In today’s rapidly changing world, understanding the impacts of pollution and greenhouse gas emissions on climate change and public health is critical to decision making. Traditionally, studying the source and impacts of pollutants required expensive and complex air quality monitoring devices. Extensive and widespread indoor air quality studies have been difficult due to the resource demands of the specialized equipment involved.
Recently however, the Hannigan lab at the University of Colorado Boulder has been researching and developing low-cost air quality monitoring devices called “Pods.” These Pods are small, lightweight, and easily deployable to almost any location around the world. With Pods, researchers and citizens alike can get key information on air quality and use it to study the impact of indoor air quality on human health. Additionally, data taken from Pods can supplement other air quality source data to provide better temporal and spatial resolution. As local governments and companies seek ways to reduce environmental impacts, this data can help drive effective policy reforms. The outcomes of new policies can be monitored over time and be replicated if they prove successful.
The data produced by these Pods and the other low-cost monitoring tools can be powerful contributors to improved understanding of the impacts of energy systems, hands-on STEM education, and regulatory policy making and evaluation. But first, the data collected must be aggregated, sorted, and available for the use of researchers and citizens alike. Currently, there are not any databases or sites dedicated to the aggregation of air quality data from citizen or community sources.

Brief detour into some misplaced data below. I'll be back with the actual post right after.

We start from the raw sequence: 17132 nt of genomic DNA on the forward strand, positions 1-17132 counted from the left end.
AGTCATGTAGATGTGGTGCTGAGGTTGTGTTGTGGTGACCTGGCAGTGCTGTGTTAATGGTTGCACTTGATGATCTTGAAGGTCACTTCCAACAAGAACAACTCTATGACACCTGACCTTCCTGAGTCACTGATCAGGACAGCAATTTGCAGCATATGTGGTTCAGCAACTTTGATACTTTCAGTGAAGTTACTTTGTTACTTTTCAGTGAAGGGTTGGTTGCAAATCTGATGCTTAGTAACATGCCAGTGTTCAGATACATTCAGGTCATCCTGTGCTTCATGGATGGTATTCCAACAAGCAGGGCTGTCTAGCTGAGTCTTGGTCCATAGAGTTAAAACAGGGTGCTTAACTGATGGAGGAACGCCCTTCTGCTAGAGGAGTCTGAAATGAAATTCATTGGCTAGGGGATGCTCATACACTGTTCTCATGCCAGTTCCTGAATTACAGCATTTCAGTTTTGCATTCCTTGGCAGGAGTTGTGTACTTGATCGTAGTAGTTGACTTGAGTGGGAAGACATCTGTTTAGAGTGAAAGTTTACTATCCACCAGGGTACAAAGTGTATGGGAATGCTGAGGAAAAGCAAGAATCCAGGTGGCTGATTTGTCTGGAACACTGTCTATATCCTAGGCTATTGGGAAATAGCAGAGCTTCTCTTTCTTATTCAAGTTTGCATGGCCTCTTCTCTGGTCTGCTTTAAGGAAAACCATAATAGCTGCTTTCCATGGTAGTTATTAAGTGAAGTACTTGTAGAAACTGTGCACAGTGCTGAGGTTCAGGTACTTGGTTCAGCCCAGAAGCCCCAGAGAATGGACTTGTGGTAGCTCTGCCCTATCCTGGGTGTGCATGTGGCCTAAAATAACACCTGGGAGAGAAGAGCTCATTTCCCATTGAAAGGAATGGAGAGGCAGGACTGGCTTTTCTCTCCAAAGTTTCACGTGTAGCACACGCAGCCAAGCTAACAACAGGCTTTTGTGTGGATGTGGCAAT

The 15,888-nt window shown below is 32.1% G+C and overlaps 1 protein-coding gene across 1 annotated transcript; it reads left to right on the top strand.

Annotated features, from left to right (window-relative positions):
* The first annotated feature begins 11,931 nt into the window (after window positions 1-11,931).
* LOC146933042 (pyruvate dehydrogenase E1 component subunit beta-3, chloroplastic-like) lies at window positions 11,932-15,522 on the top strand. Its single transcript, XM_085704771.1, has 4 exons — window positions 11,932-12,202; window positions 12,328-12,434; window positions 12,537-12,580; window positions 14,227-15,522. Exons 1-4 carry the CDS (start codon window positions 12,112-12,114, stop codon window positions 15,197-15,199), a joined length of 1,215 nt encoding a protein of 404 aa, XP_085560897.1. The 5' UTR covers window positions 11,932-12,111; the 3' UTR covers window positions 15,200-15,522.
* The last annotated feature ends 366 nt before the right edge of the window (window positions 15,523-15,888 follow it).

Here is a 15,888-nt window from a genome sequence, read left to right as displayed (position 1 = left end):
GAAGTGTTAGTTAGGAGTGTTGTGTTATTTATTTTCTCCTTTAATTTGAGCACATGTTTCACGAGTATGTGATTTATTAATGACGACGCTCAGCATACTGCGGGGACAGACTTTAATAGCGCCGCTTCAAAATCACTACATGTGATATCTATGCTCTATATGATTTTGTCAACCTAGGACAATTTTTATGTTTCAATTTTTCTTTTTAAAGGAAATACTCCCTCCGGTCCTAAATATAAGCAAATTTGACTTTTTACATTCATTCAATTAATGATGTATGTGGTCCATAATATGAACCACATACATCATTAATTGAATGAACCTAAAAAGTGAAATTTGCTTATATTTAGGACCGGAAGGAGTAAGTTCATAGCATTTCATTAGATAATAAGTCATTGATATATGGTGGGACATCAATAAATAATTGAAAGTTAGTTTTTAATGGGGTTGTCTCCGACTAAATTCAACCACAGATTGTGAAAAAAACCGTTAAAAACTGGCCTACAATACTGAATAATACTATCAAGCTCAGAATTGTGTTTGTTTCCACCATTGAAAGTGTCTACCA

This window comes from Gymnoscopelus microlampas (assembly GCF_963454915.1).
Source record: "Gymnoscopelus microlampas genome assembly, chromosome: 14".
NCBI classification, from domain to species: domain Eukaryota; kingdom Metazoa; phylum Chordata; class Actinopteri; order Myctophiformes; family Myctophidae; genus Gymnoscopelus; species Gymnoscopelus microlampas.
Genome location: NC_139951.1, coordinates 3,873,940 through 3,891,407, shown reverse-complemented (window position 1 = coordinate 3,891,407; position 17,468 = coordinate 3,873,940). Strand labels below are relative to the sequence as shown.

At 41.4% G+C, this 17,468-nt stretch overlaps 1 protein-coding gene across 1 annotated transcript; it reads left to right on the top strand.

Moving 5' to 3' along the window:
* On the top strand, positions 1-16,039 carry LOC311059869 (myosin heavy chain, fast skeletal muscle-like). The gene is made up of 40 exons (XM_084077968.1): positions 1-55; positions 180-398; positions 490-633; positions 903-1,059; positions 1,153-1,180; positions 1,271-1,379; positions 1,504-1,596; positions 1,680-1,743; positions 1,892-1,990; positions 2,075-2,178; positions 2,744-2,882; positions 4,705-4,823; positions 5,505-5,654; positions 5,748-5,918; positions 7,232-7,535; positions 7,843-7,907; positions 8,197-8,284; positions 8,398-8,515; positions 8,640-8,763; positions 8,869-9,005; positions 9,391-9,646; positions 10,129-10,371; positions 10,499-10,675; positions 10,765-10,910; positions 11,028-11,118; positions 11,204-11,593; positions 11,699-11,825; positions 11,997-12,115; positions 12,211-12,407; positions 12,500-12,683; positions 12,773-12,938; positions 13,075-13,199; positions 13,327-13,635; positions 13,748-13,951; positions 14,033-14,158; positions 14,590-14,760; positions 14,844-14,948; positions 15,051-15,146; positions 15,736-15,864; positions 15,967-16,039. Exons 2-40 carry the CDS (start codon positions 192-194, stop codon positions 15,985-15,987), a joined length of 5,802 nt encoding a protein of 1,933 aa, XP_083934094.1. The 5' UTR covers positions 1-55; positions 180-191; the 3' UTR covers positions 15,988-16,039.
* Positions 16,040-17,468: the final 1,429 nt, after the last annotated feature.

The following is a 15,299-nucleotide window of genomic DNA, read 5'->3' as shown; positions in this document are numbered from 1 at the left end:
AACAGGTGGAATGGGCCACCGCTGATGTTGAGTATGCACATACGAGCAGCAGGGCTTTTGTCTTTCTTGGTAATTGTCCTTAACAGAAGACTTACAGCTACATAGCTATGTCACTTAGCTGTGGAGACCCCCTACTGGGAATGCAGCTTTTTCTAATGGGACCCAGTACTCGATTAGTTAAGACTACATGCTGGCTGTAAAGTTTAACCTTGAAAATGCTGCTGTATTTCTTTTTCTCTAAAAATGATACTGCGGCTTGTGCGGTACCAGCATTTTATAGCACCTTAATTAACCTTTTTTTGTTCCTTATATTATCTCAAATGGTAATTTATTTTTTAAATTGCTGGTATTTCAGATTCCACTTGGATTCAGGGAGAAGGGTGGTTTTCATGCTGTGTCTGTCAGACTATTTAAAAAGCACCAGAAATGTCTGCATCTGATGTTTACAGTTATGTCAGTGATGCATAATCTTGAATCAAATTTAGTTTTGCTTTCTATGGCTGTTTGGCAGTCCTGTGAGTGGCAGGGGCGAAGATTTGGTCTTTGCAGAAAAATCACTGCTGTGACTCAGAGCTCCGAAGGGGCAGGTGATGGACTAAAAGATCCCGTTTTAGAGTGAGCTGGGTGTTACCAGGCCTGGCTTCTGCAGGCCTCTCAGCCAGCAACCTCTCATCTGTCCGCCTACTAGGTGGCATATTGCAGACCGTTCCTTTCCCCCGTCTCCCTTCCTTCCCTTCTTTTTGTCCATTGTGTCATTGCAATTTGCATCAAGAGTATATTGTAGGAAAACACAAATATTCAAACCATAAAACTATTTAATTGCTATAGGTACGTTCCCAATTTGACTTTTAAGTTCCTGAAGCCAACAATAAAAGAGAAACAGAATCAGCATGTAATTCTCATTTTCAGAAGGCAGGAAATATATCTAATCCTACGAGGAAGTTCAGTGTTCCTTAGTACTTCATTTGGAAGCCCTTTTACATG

Michael Hannigan – Associate Professor, Environmental Engineering Program, University of Colorado Boulder
The project team will create a user friendly site where individuals can post and learn about air quality data from various monitoring devices: Air Quality InQuiry (AQ-IQ). The site would be customized to support data produced by Hannigan lab Pods, but will be designed to accept data from other tools as well. Ultimately, the goal is to have better world wide air quality data, useful on a local scale. Through the collection of such data, our team believes researchers and concerned citizens alike can make more effective decisions and recommendations
For more information, visit:
Open-source site for design of Pods, includes all information needed to construct device.
Intended as a site for managing citizen science and outreach projects, more information about our education and outreach work in rural Colorado is available there.
Main site for the Hannigan research lab.
The Thriving Earth Exchange (TEX) and Amazon Web Services (AWS) are collaborating to use cloud-computing and Earth and space science to advance solutions to community challenges related to natural resources, climate change and natural hazards. After an open call for projects, four winners were chosen whose projects exemplify this goal. Each prototype is being moved to the AWS platform where they will be made publicly available for other communities to use and expand upon. Read more.
(c) 2017 Thriving Earth Exchange